Though it's easy enough to forget for those of us fortunate enough to live in an area where weed is simply no longer an issue, many regions in the United States still treat marijuana as a vehemently criminal offense. Coupled with the desperate need for national police reform on all levels, those unlucky enough to reside in a weed-unfriendly state are often subjected to some baffling policing tactics. 

Texas, never one for admirable policing methods, is back on the proverbial chopping block due to a downright maddening incident involving 21-year-old Houston resident Charnesia Corley. On June 21, Corley was pulled over by a local deputy for running a stop sign. Upon claiming he "smelled marijuana," the deputy had Corley removed from the vehicle and placed in cuffs. As she waited in the back of the patrol car in a public parking lot, the deputy searched the vehicle and found nothing. Instead of simply letting Corley return to her vehicle with a minor traffic offense, the deputy ordered a female officer to the scene to perform a vaginal search.

Of course, such a search is not exactly legal. "I feel like they sexually assaulted me," Corley tells ABC 13. "I really do. I feel disgusted, downgraded, [and] humiliated." Rebecca Robertson, of the ACLU of Texas, agrees: "A body cavity search without a warrant would be constitutionally suspect, but a body cavity search by the side of the road...I can’t imagine a circumstance where that would be constitutional." Though local officials confirm they eventually found .02 ounces of marijuana, the location of that marijuana has not been revealed.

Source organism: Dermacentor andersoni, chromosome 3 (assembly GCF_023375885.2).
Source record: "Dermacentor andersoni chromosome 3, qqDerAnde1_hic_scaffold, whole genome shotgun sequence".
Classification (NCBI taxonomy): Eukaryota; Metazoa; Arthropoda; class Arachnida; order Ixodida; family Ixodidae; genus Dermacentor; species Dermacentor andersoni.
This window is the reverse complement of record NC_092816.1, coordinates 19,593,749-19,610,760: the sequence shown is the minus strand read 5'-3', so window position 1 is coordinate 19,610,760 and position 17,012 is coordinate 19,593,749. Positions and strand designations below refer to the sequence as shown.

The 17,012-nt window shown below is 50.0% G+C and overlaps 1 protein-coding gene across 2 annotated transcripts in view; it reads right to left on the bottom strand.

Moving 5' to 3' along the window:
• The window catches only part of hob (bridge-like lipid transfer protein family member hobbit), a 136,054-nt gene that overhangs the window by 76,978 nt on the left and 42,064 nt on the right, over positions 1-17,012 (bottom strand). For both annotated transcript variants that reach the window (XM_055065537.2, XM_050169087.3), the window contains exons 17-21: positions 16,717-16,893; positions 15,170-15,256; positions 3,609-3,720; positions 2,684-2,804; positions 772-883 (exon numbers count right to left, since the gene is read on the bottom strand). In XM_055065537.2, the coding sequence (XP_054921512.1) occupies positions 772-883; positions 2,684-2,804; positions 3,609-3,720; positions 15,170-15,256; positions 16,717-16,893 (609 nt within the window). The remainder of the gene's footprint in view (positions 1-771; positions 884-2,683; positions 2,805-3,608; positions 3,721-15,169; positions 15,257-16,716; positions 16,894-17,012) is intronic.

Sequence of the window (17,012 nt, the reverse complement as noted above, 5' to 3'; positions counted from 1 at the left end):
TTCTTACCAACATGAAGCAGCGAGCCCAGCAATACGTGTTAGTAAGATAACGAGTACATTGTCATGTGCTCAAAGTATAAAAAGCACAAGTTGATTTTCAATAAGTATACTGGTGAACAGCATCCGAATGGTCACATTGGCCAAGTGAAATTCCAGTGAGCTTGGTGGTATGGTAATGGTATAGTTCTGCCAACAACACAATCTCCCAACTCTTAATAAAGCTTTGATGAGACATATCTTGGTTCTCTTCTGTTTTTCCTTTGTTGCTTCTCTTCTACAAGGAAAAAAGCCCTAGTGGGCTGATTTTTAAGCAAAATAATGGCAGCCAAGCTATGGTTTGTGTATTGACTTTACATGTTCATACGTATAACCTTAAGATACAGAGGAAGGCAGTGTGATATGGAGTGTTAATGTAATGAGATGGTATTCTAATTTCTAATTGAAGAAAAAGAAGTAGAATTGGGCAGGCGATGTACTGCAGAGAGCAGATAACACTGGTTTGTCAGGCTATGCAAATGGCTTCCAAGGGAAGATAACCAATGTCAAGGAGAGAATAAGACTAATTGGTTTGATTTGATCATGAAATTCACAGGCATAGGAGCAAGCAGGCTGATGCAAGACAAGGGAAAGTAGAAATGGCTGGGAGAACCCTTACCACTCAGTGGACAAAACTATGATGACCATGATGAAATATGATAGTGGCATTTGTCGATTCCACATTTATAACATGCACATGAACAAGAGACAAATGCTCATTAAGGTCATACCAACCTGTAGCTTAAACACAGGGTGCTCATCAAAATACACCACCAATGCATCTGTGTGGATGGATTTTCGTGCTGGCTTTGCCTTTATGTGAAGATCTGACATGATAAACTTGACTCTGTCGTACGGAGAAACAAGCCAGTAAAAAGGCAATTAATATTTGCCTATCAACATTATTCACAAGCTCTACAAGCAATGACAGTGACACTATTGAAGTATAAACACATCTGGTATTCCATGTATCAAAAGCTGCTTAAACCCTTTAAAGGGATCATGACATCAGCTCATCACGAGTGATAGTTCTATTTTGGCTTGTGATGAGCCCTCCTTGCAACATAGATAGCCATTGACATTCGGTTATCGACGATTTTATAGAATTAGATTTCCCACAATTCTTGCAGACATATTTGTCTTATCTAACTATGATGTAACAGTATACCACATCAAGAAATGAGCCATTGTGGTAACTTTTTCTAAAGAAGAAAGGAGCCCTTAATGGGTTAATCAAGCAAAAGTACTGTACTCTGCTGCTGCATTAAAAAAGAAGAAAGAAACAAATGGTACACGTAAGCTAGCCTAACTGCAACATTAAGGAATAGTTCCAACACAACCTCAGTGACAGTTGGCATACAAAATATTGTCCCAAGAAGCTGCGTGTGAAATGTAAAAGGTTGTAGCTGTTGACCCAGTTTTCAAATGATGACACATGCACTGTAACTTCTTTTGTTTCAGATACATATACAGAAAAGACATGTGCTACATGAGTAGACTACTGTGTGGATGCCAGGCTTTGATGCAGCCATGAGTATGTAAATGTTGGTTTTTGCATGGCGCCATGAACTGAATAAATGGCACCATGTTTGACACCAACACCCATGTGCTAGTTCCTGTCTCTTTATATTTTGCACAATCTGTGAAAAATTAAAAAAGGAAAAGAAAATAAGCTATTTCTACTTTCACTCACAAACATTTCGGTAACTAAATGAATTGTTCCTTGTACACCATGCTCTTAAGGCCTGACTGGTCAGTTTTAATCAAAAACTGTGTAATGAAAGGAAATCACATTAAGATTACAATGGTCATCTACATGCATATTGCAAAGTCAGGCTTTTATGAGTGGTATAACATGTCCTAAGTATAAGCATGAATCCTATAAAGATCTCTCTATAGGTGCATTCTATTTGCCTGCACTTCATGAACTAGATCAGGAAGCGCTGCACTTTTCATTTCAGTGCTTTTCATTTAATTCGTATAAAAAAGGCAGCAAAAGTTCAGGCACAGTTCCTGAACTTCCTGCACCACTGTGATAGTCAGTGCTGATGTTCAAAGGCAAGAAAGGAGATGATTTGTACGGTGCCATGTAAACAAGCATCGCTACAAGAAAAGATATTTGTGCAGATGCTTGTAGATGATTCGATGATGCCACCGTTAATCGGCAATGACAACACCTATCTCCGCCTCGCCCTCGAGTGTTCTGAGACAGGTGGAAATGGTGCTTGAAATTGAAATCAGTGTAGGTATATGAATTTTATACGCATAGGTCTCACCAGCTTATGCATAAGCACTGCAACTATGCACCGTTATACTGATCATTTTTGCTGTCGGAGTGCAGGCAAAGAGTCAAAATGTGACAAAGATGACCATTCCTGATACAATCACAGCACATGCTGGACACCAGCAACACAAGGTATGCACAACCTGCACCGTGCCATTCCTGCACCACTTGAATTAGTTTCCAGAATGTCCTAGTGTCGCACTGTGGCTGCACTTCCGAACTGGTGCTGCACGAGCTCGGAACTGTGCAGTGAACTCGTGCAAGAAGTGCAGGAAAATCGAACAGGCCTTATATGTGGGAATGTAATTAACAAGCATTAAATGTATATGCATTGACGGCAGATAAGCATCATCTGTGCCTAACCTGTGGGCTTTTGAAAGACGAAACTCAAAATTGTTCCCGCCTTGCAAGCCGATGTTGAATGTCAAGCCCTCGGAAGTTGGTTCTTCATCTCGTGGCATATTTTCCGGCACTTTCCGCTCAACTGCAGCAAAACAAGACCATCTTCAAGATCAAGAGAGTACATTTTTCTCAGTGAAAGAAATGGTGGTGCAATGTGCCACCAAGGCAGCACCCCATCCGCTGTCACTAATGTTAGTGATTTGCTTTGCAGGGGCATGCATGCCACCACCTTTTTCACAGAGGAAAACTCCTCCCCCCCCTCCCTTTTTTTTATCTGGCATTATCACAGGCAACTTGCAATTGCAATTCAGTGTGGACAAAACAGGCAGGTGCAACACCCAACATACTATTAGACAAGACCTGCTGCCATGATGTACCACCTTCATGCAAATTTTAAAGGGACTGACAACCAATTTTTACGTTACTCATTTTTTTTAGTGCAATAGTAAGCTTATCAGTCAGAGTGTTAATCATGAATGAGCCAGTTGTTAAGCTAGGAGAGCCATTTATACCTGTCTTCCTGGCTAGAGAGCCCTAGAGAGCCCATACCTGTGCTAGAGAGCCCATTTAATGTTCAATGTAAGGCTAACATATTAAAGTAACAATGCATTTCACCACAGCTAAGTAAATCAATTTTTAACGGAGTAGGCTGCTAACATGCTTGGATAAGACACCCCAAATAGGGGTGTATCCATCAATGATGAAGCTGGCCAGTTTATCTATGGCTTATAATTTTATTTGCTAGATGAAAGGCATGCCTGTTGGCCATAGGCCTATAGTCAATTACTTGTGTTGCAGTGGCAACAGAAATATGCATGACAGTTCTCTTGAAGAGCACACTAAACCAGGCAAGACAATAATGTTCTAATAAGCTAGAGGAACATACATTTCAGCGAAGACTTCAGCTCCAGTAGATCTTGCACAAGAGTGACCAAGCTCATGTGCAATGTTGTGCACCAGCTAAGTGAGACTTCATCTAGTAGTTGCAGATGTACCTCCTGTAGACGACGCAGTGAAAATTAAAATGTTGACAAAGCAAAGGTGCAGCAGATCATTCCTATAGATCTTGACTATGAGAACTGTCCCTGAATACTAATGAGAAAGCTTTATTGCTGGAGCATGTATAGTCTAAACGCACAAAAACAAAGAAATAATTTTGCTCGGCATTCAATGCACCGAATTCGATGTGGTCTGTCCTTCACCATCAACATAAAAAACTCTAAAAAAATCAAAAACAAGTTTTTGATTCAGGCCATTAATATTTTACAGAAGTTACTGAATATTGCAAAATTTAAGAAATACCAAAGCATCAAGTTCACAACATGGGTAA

Though all involved officers are claiming that Corley agreed to the public cavity search, virtually no one else is convinced. Corley swiftly hired a lawyer and recently filed a complaint with the Harris County Sheriff’s Office’s Internal Affairs Division. Corley's lawyer calls the police-sponsored offense "undeniably unconstitutional" and considers the search, at the very least, a violation of Corley's civil rights.